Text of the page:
'Negotiating for Life: Personal Fulfillment, Professional Success and the Power'

Event Details

March 29, 2017
10:30 am-12:00 pm

Campus Center Auditorium

UMass Amherst Campus

Handicap access available
Free admission
Wendy Varner

The College of Natural Sciences at UMass Amherst is pleased to announce the 5th annual Women in Science Initiative Spring Lecture 2017 presented by Sara Laschever on “Negotiating for Life: Personal Fulfillment, Professional Success and the Power of Negotiation.”  

Sara Laschever is an author, editor and cultural critic who has written extensively about women's life and career obstacles.  She is the co-author, with Linda Babcock, of “Women Don't Ask: The High Cost of Avoiding Negotiation - and Positive Strategies for Change” and “Ask for it!  How Women Can Use the Power of Negotiation to Get What They Really Want.”  Sara has spent her career investigating the obstacles, detours, and special circumstances that shape women's lives and careers, writing extensively about women in the sciences, women in academia, women in literature and the arts, and women in business.

Her interest in women's life and career obstacles led her to work as a research associate and principal interviewer for Project Access, a landmark Harvard University study funded by the National Science Foundation, the Office of Naval Research, and the Bunting Institute.  Project Access explored impediments to women's careers in science -- the hindrances, both internal and external, that prevent women from rising to the tops of their fields.  Sara's efforts contributed to the publication of two seminar studies in this field, Gender Differences in Science Careers: The Project Access Study and Who Succeeds in Science?  The Gender Dimension, both by G. Sonnert, assisted by G. Holton.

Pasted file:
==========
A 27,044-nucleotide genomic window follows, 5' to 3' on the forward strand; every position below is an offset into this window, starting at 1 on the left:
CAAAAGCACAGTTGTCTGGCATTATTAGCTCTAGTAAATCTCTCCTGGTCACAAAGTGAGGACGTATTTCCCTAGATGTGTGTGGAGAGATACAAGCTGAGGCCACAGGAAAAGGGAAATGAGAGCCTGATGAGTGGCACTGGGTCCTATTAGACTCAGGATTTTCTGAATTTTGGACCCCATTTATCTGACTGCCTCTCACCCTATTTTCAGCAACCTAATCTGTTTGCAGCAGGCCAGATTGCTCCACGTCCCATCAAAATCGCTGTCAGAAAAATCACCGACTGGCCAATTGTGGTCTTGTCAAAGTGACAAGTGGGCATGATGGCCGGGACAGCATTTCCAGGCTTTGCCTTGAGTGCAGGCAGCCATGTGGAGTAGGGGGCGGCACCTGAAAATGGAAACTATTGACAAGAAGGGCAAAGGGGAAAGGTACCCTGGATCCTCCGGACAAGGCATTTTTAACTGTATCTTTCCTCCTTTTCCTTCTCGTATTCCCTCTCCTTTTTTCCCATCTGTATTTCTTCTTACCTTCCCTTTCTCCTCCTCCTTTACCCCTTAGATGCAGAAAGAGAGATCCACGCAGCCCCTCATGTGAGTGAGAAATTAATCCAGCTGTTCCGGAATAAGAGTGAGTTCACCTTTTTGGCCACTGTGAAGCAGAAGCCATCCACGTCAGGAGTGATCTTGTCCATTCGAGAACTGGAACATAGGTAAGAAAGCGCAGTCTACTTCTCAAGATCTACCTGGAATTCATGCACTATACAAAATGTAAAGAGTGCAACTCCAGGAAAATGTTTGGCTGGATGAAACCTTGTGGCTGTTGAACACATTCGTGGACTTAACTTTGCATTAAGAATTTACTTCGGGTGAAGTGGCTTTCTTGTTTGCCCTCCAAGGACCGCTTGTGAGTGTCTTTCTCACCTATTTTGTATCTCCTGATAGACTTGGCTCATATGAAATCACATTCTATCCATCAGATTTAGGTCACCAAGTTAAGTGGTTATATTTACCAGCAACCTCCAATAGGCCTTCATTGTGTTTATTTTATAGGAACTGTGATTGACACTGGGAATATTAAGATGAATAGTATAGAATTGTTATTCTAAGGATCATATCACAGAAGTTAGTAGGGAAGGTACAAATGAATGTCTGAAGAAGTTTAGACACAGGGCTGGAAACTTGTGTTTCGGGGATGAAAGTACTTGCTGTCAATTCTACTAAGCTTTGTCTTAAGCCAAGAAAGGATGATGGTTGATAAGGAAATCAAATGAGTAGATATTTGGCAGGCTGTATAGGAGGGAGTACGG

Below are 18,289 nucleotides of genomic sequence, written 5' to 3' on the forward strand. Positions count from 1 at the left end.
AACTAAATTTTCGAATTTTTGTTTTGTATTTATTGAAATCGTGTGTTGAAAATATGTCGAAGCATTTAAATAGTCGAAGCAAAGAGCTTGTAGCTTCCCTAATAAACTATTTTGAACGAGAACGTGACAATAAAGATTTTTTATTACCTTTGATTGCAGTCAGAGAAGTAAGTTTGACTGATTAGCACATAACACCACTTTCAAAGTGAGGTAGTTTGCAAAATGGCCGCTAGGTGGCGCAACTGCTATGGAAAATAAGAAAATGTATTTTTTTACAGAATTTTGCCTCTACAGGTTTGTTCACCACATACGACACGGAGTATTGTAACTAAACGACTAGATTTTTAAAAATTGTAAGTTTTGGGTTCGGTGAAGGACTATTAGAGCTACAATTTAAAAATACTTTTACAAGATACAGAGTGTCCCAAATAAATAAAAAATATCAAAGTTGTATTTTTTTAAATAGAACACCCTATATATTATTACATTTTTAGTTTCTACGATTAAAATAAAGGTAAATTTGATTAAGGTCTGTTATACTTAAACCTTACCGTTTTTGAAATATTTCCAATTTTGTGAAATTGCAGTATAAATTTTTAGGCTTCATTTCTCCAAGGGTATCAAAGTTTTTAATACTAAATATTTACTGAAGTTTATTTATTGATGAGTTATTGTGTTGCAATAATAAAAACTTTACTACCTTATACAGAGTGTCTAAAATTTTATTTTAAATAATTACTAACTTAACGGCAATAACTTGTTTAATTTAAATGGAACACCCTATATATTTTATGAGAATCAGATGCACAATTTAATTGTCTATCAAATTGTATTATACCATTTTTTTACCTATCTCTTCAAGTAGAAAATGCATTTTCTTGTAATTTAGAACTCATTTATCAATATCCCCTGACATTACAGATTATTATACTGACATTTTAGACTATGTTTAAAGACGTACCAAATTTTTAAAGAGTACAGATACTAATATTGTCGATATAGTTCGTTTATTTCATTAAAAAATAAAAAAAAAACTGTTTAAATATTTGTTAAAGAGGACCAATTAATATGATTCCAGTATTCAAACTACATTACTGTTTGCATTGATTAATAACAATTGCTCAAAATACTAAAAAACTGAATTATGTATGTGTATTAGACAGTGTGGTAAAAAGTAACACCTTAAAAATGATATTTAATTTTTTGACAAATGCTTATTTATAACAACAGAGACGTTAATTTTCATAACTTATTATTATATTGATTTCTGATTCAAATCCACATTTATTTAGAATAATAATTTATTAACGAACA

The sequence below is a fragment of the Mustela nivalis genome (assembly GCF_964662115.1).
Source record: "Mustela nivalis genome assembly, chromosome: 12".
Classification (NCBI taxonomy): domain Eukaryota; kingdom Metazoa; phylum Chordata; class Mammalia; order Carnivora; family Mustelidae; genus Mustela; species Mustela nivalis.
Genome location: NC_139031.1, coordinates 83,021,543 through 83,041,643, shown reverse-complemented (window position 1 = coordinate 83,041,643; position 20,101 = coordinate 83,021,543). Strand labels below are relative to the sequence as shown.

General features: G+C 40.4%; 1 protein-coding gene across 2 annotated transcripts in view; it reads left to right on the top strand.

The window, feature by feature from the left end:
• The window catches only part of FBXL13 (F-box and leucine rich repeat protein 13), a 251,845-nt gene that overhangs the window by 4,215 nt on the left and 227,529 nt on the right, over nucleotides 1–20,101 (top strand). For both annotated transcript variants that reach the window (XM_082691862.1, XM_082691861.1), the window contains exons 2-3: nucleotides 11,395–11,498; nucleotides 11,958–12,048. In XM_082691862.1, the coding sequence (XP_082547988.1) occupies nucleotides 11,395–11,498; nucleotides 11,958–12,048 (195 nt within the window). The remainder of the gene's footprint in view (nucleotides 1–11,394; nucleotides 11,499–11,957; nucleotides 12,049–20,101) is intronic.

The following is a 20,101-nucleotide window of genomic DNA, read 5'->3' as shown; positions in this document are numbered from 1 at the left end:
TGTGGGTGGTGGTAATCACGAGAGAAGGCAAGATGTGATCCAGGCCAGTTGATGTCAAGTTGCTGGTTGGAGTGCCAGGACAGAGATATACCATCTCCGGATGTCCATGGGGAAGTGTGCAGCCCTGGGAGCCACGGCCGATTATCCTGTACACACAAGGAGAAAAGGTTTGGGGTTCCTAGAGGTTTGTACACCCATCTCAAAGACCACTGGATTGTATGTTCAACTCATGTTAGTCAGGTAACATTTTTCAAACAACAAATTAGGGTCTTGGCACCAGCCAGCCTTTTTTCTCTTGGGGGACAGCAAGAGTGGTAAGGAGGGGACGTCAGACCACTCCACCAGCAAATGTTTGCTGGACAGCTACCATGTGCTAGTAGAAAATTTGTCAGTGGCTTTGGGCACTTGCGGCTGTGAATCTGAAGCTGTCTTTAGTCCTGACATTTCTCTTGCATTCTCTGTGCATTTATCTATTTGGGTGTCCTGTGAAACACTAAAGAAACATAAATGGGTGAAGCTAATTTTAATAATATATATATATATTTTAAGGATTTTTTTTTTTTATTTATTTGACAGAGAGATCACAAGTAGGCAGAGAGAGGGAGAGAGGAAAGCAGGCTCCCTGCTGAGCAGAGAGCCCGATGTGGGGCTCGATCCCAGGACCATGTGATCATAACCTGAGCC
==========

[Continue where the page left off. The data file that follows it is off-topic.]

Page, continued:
In high demand as a speaker, Sara lectures and teaches workshops about women and negotiation for colleges and universities, law firms, government agencies, corporate audiences, and women's leadership conferences in the U.S. and around the world.  She earned her bachelor's degree (summa cum laude) from Princeton University and a master's degree from Boston University.